The International Labour Organisation (ILO) announced the addition of full Sinhala and Tamil translations of Sri Lanka’s labour laws to the Salary.lk website in an effort to improve awareness of workers’ and employers’ rights and duties.
The website, which is an initiative of the WageIndicator Foundation, hosts detailed, easy-to-understand and well referenced information about Sri Lanka’s labour laws while also providing career advice and comparative analysis of salaries on a sectoral basis.
Prior to this new initiative from the ILO, national labour laws were only available in the English language, notably on the Labour Department website. However, given Sri Lanka’s continuously expanding internet penetration, particularly as a result of its high percentage of mobile Internet users, the additions to the Salary.lk website are expected to dramatically improve accessibility and awareness of labour laws explained in a user-friendly manner not only for island’s eight million strong labour force but also for employers and government officials.
At present it is estimated that approximately 76 percent of the Sri Lankan population speak only the Sinhala language at home while 17.9 percent speak only Tamil and just 0.2 percent speak only English.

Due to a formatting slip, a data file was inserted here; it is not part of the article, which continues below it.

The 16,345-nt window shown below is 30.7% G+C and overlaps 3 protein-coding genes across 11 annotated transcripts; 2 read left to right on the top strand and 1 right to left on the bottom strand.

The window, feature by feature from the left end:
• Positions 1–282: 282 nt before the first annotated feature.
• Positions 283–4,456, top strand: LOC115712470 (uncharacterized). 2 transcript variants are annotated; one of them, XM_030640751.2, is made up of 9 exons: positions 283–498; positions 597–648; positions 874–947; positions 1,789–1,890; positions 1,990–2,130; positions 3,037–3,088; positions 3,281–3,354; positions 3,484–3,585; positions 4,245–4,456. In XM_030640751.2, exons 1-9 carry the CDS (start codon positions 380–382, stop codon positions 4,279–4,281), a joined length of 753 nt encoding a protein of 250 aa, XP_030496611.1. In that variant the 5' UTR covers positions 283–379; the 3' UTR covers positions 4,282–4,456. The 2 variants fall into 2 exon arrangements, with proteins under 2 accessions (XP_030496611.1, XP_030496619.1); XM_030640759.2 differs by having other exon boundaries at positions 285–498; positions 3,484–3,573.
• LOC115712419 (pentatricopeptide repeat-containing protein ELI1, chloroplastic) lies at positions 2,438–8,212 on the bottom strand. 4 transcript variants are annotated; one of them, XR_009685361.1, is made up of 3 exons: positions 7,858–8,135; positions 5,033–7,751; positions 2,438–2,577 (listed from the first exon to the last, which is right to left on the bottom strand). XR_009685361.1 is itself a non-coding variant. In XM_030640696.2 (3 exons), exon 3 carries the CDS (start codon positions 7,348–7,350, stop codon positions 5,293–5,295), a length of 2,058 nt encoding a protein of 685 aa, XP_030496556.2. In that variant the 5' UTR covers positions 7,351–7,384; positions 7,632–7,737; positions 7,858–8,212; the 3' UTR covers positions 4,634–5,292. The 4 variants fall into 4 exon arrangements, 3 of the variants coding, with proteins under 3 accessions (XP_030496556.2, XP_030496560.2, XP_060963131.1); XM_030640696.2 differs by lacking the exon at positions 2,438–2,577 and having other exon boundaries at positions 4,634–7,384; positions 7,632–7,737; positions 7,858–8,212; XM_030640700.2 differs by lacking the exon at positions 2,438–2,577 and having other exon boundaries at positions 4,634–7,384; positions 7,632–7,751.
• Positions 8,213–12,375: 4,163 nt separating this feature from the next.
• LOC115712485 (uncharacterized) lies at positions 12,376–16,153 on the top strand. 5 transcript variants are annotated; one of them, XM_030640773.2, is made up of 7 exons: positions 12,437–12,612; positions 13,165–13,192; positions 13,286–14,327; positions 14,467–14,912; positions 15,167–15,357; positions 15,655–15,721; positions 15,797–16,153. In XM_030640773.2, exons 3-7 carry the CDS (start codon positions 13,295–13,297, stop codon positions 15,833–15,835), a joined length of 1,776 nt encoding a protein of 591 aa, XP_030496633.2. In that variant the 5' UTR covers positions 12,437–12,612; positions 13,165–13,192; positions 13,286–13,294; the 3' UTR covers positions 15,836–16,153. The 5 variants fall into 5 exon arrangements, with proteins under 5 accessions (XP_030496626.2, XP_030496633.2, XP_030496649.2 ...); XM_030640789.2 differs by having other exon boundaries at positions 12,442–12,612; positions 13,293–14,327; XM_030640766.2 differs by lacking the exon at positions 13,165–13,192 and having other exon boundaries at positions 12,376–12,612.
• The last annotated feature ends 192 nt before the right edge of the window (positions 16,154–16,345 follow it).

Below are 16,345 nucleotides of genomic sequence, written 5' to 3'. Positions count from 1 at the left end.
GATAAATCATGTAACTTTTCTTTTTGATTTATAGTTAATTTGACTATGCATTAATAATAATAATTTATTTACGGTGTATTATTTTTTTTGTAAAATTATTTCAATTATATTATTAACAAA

Currently the Salary.lk website receives approximately 15,000 visitors per month, however with its newly updated functionality and accessibility, it is anticipated that the site could draw as many as 50,000 visitors per month in the coming year.
The website itself is managed and run by the WageIndicator Foundation, which provided the original English content for the website. The ILO provided the technical and financial expertise and resources necessary to translate content into the Sinhala and Tamil languages.
Additionally, considering the high proportion of Sri Lankans utilising mobile phones as their primary gateway to the Internet, the Salary.lk site has been mobile optimised to provide the greatest utility to the widest group of users.
The initiative was first conceptualised when ILO analysis of the Sri Lankan labour force revealed that young workers tended to be less aware about basic and practical aspects of labour law despite having a persistently high rate of IT literacy.